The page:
Briefly, one embodiment of this invention comprises a two-part carrier for a pin grid array having a body with a plurality of pins projecting from at least one face of the body. The two-piece carrier comprises an outer carrier frame having rigid side walls extending around the perimeter of an open space within the frame. A carrier insert comprises a base for supporting the body of the pin grid array. The base has an array of holes through which the pins project when the body of the pin grid array is supported on the carrier insert. Flexible retention means on the carrier base engage the body of the pin grid array for retaining it in the carrier. The flexible retention means are bendable away from the base of the carrier insert for releasing engagement with the body of the pin grid array. Releasable fastening means cooperate between the base of the carrier insert and the side walls of the outer frame for connecting the base to the frame in a snap lock to support the carrier insert inside the open space of the frame so the pin grid array is retained on the carrier insert with the frame extending around the perimeter of the carrier insert. The releasable fastening means are exposed in the snap locked position for contact with an external force applying means to release the fastening means from the snap locked position to remove the carrier insert from the frame.
The carrier insert can be made in different sizes to match the shape and size of the different pin grid arrays. The outer frame is common to all pin grid array sizes. The common frame greatly reduces the cost and materials for producing carriers capable of fitting pin grid arrays of various sizes. This is especially true for users who have a variety of sizes of pin grid array devices. When a user has a large volume of pin grid array devices in any one size, economies are achieved by simultaneous (family) molding of both the carrier insert and the frame in a multi-cavity mold. In addition, the fastening means for releasably connecting the carrier insert to the outer frame are commonly located for all pin grid array carrier inserts. Thus, the same tooling and mechanism can be used to remove the carrier and pin grid array from the frame for all pin grid array sizes. The retention means for retaining the pin grid array on the carrier insert also is commonly located for all opening mechanisms so that the same mechanism can remove pin grid arrays of various sizes from their carrier inserts. Once the pin grid array is removed from the outer frame and retained in its carrier insert, the carrier insert protects the pin grid array during subsequent handling steps. The carrier insert also is shaped so as not to interfere with subsequent handling steps. It permits simplified testing of pin grid arrays, such as in a common burn-in socket, for example.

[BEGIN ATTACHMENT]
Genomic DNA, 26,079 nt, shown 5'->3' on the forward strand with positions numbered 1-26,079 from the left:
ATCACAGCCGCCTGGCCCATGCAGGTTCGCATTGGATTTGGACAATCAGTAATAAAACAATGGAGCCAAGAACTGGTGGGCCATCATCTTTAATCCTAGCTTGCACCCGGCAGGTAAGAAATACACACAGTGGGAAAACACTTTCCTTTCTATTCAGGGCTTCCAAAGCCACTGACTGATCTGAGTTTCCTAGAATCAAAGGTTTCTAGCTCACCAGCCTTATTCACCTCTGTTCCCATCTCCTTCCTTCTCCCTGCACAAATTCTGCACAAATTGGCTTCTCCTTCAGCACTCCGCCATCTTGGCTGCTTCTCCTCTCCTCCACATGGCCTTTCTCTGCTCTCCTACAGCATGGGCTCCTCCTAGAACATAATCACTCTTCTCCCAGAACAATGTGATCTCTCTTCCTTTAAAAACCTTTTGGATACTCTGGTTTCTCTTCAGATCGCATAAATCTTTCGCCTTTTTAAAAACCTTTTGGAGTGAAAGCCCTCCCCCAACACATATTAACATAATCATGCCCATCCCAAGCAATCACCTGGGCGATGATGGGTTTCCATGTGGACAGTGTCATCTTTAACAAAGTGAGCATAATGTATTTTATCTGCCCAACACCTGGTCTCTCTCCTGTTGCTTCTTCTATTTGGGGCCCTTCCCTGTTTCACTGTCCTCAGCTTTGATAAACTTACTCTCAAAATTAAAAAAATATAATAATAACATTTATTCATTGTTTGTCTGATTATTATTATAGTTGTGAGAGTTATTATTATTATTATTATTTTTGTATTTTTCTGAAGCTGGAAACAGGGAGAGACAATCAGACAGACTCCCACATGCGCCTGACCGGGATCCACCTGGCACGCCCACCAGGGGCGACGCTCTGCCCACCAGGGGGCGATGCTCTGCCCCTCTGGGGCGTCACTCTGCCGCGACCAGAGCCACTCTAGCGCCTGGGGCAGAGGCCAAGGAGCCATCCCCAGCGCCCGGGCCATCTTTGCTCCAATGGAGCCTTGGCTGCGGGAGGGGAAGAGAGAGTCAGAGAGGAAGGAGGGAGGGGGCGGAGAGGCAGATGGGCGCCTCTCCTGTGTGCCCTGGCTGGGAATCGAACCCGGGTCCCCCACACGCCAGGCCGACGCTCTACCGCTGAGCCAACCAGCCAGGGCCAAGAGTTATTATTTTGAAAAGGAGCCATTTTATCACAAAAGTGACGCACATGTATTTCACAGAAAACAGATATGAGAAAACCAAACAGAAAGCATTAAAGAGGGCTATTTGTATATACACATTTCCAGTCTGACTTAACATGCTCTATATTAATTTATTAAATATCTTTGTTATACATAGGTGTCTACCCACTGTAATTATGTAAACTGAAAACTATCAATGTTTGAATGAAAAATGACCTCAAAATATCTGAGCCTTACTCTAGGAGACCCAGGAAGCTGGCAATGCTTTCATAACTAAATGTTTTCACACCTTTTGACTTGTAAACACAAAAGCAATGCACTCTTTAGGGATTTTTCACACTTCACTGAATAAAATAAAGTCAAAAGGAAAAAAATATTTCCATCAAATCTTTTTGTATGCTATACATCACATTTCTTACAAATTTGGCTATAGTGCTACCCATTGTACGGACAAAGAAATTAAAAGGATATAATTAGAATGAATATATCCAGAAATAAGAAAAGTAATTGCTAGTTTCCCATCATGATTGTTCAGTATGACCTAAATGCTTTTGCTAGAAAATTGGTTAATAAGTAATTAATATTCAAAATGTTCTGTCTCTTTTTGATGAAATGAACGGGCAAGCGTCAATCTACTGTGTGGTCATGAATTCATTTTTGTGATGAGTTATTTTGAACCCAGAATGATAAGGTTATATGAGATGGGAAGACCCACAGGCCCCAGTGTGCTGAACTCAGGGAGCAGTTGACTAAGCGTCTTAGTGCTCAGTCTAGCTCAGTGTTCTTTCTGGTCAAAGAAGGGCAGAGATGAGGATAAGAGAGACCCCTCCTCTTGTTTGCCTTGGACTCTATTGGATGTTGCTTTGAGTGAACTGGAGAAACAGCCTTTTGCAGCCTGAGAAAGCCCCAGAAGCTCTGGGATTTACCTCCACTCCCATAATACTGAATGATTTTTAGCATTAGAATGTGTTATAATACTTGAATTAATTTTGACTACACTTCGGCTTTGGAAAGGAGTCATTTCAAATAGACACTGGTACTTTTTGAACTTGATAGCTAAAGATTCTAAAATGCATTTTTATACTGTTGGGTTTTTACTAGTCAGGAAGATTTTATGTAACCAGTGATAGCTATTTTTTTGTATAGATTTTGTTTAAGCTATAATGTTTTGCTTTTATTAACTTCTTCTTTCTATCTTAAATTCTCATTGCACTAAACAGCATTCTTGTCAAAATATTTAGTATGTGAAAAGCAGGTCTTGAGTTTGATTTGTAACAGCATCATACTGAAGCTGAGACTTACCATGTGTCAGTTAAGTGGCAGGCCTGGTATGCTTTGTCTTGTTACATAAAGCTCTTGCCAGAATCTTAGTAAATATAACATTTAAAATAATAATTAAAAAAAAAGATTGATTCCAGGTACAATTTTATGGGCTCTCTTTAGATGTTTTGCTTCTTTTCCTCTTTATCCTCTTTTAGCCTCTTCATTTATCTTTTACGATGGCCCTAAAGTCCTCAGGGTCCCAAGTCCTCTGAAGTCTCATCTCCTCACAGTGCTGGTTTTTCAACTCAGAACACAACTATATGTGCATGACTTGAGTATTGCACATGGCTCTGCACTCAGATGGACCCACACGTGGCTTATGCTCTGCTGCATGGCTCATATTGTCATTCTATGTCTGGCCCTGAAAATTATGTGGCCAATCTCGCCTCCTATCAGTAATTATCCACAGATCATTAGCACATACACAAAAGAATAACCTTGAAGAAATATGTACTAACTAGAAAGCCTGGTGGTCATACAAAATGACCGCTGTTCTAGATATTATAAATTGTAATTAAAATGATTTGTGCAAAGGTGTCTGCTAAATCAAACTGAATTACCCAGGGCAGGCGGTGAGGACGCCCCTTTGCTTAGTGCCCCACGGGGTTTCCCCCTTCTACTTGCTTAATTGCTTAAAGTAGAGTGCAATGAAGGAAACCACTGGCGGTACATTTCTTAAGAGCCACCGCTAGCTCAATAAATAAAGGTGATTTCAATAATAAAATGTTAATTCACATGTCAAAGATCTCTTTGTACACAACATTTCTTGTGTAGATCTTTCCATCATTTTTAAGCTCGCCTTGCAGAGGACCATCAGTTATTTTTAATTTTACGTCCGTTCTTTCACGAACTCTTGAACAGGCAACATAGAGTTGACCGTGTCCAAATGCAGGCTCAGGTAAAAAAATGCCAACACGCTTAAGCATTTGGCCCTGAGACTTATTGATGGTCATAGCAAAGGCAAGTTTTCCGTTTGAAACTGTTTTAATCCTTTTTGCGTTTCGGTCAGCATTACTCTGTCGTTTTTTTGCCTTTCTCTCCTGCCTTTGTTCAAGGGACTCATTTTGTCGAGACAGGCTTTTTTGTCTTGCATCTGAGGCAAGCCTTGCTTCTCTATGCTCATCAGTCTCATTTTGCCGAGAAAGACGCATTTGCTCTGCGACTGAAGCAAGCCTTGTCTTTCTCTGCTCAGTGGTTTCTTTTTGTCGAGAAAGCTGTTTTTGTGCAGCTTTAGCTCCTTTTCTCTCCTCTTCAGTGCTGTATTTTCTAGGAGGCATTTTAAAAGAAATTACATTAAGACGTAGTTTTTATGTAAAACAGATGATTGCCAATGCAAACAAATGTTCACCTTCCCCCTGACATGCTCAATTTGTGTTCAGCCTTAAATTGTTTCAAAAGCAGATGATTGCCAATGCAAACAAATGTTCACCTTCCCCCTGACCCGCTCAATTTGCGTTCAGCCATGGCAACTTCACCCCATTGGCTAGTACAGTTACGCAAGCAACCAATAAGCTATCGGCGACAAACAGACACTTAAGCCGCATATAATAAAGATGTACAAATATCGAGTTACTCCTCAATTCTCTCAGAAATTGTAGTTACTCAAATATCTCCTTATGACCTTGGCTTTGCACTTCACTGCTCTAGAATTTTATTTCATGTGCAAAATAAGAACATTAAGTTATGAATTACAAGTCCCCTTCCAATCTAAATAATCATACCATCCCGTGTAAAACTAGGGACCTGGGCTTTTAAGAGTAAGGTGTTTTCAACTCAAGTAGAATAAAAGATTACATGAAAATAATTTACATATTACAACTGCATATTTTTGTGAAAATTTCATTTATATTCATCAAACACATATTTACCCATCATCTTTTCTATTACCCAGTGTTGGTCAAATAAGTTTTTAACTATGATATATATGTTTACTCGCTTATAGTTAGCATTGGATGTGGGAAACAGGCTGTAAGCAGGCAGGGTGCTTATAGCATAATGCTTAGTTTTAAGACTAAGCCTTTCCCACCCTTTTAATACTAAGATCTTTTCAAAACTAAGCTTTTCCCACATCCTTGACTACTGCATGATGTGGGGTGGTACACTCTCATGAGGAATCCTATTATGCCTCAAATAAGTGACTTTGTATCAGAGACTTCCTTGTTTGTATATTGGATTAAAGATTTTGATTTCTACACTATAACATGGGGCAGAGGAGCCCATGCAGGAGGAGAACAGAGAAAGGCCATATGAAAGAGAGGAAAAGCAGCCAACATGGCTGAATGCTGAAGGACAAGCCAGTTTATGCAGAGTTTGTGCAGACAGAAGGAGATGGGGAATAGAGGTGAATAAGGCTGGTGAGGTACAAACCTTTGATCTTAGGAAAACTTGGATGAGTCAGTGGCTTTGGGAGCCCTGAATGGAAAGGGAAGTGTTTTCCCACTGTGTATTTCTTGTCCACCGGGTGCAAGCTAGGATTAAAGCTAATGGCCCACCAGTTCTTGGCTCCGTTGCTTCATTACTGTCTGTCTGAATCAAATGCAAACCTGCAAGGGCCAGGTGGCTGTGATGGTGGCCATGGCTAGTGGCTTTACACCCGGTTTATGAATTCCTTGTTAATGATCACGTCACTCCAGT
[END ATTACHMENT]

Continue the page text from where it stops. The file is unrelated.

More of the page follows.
These and other aspects of the invention will be more fully understood by referring to the following detailed description and the accompanying drawings.
FIG. 1 is a top plan view showing an assembled two-part pin grid array carrier according to principles of this invention
FIG. 2 is a bottom plan view showing the assembled pin grid array carrier of FIG. 1.
FIG. 3 is a top plan view showing the outer carrier frame of the pin grid array carrier.
FIG. 4 is a bottom plan view showing the outer frame of the pin grid array carrier.
FIG. 5 is a side elevation view, partly in cross section, taken on line 5--5 of FIG. 3.
FIG. 6 is an enlarged cross sectional view taken on line 6--6 of FIG. 3.
FIG. 7 is a top plan view showing the carrier insert of the pin grid array carrier.
FIG. 8 is a side elevation view taken on line 8--8 of FIG. 7.
FIG. 9 is a side elevation view, partly in cross section, taken on line 9--9 of FIG. 7.
FIG. 10 is a perspective view illustrating a typical pin grid array used with the carrier of this invention.
FIGS. 1 and 2 are top and bottom elevation views showing an assembled two-part pin grid array carrier 12 with a pin grid array 14 retained in the carrier 12. The two-part carrier is made of hard plastic and has a generally rectangular outer carrier frame 16 and a separate carrier insert 18 releasably connected to the inside of the outer frame so that the outer frame extends around the perimeter of the carrier insert.